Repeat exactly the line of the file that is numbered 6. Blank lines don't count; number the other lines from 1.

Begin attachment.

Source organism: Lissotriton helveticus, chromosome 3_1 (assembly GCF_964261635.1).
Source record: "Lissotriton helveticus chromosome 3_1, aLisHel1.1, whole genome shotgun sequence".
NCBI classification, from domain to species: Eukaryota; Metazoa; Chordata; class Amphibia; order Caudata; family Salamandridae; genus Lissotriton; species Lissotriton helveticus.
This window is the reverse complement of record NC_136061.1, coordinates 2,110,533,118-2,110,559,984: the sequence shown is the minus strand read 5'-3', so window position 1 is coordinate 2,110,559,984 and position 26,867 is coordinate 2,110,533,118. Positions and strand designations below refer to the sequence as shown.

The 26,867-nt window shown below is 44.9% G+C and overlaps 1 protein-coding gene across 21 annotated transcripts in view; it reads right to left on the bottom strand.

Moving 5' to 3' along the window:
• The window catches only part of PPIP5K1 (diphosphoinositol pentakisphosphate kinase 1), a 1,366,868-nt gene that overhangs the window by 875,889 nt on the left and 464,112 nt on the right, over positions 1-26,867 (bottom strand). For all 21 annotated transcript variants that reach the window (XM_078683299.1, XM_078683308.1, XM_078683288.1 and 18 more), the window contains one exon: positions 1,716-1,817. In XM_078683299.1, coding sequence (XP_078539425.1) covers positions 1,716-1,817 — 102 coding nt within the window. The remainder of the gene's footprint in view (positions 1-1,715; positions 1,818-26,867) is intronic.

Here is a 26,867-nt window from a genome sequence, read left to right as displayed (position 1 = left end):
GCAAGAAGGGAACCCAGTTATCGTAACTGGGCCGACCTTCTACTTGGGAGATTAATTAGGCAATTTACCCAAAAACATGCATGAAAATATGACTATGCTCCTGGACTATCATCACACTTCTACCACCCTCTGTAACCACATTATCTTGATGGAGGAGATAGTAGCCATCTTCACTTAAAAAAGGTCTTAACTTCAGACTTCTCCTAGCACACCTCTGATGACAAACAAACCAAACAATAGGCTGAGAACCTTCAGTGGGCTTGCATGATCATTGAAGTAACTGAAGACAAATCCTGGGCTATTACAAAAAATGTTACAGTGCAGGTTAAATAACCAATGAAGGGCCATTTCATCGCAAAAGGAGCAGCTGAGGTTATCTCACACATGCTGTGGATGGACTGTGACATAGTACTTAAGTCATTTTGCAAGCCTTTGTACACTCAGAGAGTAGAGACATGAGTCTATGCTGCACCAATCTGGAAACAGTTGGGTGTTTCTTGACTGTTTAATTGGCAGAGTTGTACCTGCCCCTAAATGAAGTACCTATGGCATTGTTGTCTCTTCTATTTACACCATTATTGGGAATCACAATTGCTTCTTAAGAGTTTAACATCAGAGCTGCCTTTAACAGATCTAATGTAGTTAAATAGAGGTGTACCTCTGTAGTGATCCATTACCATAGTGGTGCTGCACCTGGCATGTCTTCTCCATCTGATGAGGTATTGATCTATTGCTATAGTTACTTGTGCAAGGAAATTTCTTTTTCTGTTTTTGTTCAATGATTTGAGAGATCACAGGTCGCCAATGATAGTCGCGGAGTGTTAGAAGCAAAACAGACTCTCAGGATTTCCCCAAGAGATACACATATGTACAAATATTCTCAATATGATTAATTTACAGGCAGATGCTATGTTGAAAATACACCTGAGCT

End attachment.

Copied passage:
Moving 5' to 3' along the window: